William James, the novelist s grandfather, was an Irishman settled in Albany. He was described ina New York newspaper of 1832 as "the Albany business man"; and he laboured so well at business that he left several millions to be divided among twelve heirs. Otherwise the relatives of the novelist were quite innocent of practical affairs. His father, Henry James, was a philosopher-clergyman, a friend of Emerson's, who carried with him everywhere the entire works of Swedenborg. Henry James, Jr., was born 15 April, 1843, in New York; but he went to Europe as a babe in arms. Two years later, still in long clothes and waggling his feet, he noted from the carriage window "a stately square surrounded with high-roofed houses and having in the centre a tall and glorious column"—the reader will recognize the Place Vendôme. From the earliest times, in New York and Albany, all his conceptions of culture had a transatlantic origin. The caricatures of Gavarni, Nash s lithographs of The Mansions of England, the novels of Dickens read aloud in the family circle,—these fed his imagination. He and his brothers went regularly to a New York bookseller for a boys magazine published in London. Even their sense of a "political order" was derived from Leech s drawings in Punch. Their education was amazingly various and spasmodic,—better adapted, one might suppose, to the formation of novelists than of philosophers. Dozens of private schools and tutors succeeded one another in bewildering rapidity in New York, not to speak of later instruction in Bonn and Geneva, in Paris and London.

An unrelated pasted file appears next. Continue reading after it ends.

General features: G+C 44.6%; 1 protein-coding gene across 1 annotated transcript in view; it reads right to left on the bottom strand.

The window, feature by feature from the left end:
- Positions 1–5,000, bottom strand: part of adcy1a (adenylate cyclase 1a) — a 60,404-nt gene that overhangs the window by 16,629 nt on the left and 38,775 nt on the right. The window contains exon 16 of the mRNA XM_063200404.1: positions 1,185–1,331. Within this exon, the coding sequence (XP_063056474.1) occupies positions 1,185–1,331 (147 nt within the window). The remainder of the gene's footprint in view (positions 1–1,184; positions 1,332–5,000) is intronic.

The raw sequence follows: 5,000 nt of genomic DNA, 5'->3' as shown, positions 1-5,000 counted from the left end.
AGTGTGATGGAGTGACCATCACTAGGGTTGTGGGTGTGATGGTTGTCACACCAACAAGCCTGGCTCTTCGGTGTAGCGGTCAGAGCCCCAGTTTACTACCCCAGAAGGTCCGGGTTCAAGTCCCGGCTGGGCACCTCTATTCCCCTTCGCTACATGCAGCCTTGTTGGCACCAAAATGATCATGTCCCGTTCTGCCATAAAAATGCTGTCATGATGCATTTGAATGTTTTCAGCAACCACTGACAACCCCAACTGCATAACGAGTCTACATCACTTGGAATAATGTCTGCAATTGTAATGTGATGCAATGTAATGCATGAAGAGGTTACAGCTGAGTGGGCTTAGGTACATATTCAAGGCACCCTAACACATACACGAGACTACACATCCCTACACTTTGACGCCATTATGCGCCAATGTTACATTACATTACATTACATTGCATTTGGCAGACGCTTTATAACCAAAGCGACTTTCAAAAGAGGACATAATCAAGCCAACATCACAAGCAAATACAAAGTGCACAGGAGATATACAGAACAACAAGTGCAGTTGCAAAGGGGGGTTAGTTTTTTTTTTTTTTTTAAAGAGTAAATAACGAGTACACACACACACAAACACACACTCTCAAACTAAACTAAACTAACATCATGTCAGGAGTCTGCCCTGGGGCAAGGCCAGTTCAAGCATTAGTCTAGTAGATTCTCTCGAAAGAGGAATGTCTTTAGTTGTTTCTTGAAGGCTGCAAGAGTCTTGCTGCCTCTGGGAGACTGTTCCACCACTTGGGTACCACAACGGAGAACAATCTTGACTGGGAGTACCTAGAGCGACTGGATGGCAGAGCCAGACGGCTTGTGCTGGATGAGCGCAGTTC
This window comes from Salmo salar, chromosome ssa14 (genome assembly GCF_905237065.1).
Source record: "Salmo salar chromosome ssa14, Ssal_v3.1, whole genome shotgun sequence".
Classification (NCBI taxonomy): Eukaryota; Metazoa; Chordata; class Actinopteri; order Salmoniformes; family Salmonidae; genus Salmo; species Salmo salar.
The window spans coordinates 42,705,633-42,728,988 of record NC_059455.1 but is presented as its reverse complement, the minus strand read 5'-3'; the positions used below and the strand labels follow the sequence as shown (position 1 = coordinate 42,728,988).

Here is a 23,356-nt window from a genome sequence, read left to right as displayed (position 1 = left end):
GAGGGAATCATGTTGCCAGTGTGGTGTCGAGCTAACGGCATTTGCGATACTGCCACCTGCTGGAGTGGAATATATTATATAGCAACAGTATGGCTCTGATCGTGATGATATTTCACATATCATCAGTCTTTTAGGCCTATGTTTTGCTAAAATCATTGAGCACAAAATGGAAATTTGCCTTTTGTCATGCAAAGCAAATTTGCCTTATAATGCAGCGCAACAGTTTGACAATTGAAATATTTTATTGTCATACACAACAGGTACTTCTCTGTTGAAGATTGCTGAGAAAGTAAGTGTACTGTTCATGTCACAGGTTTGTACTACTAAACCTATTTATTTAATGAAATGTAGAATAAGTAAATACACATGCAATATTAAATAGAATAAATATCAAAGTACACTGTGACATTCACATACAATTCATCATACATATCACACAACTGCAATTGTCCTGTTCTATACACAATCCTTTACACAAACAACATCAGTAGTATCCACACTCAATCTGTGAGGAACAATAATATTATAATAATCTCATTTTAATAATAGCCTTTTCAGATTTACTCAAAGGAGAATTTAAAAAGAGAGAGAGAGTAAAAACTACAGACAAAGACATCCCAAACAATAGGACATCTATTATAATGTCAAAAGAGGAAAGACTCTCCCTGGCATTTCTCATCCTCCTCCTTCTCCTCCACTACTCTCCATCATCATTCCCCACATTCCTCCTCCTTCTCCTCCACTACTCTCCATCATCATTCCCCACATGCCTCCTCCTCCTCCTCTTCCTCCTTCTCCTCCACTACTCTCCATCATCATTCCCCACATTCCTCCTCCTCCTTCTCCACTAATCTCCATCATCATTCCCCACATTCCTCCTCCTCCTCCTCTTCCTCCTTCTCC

All this while the main occupation of the future novelist was the contemplative observation of character. The world of Albany and New York was a world not of vulgar persons but of artistic "values." Everyone was interesting as a "type": type of "personal France" or of French "adventuress" (referring to early governesses), type of orphan cousins, type of wild young man. Cousin Henry was a kind of Mr. Dick, cousin Helen a kind of Miss Trotwood. James's account in A Small Boy and Others shows him in those early days a mere vessel of impressions suitable to the uses of art. All this was fostered by the kind of discipline, or no discipline, maintained by their metaphysical father. For religion, the boys went to all the
- See also Book III, Chap. XVII.